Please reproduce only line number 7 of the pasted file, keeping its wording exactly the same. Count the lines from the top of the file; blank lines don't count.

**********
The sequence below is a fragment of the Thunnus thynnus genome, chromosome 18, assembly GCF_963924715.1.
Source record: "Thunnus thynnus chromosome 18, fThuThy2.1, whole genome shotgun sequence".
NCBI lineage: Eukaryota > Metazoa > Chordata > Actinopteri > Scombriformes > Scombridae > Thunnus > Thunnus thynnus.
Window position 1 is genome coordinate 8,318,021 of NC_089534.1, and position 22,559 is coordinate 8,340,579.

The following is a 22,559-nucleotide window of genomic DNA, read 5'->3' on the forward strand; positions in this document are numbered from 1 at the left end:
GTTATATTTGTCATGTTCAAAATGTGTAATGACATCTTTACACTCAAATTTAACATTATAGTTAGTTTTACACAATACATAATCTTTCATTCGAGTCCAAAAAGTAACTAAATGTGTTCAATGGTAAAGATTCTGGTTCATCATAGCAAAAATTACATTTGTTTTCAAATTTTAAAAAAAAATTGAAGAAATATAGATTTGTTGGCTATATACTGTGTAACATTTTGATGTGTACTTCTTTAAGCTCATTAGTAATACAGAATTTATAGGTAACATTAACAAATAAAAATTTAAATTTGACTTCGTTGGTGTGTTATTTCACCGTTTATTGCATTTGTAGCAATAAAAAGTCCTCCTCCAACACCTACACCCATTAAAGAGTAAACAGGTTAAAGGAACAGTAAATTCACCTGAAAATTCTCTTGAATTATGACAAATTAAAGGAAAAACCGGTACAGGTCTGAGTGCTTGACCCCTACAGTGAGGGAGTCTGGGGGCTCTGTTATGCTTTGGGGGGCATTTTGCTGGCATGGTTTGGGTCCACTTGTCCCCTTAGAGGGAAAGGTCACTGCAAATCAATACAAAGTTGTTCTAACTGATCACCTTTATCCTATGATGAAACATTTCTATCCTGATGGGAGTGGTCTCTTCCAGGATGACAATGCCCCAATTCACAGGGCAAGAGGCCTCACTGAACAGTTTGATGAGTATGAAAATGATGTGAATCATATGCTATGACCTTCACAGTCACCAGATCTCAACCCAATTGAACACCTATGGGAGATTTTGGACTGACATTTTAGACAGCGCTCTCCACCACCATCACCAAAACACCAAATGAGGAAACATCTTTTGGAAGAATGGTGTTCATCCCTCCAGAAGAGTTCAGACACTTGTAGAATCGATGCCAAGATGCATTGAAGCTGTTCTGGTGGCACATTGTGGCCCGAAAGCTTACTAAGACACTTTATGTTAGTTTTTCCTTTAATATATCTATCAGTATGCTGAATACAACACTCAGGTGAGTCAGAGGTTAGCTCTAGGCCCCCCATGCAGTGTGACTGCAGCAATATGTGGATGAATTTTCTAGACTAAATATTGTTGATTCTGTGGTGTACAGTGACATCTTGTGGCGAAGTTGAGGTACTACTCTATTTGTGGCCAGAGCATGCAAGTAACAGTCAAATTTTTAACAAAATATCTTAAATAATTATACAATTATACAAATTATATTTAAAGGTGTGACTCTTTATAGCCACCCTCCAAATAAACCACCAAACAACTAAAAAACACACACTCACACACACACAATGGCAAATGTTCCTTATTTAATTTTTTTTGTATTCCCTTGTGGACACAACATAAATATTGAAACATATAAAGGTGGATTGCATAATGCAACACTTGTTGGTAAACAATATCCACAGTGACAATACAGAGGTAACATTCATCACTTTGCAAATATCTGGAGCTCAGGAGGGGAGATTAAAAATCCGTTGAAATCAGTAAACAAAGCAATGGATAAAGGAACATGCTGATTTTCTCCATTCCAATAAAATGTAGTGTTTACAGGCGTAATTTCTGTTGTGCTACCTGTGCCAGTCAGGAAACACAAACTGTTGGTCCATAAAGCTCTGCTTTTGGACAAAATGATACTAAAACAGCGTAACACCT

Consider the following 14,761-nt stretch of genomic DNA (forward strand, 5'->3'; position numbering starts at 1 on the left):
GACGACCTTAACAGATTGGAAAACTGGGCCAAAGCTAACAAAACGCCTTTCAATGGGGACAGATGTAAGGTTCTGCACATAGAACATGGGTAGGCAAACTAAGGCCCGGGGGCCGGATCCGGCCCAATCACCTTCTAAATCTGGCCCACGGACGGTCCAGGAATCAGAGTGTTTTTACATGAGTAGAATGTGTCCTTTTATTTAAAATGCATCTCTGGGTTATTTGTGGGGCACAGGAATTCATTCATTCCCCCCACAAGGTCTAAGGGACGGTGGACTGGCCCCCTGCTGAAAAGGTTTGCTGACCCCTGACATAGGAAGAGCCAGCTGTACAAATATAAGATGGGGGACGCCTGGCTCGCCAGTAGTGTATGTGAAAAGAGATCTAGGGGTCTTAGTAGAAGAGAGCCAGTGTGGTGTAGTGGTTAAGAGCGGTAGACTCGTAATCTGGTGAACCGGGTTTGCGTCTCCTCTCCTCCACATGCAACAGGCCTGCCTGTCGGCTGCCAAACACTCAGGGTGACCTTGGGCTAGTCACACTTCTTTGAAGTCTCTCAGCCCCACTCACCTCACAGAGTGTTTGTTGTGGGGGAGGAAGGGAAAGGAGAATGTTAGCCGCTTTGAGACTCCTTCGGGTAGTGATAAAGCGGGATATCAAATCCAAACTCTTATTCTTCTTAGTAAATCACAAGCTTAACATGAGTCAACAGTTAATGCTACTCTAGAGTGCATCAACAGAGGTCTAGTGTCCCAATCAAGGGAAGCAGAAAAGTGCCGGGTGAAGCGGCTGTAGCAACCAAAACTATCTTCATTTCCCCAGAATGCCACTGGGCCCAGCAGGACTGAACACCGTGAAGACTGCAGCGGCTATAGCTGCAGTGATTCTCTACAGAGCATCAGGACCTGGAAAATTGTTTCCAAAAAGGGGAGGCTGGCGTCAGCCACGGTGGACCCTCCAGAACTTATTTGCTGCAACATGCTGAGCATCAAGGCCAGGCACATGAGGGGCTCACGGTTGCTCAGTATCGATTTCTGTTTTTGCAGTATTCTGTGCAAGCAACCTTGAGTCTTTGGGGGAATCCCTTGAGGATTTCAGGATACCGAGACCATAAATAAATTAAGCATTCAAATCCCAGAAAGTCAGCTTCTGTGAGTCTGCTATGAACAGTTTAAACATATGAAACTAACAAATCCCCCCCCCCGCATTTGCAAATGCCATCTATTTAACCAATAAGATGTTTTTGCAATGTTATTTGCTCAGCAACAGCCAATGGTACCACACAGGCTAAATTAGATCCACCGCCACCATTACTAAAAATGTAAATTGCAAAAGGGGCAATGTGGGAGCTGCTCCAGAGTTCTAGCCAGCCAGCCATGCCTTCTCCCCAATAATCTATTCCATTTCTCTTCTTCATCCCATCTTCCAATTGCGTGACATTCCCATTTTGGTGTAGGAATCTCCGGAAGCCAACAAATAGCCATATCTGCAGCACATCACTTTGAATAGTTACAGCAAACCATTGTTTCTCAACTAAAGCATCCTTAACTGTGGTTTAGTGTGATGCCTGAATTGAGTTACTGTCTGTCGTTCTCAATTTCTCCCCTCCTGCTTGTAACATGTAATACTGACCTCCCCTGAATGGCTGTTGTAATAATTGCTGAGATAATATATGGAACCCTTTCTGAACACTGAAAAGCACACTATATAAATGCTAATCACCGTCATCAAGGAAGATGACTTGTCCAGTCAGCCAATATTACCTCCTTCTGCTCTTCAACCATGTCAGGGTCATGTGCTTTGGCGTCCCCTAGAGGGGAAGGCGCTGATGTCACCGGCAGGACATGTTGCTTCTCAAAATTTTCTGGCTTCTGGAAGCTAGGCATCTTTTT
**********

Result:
Consider the following 14,761-nt stretch of genomic DNA (forward strand, 5'->3'; position numbering starts at 1 on the left):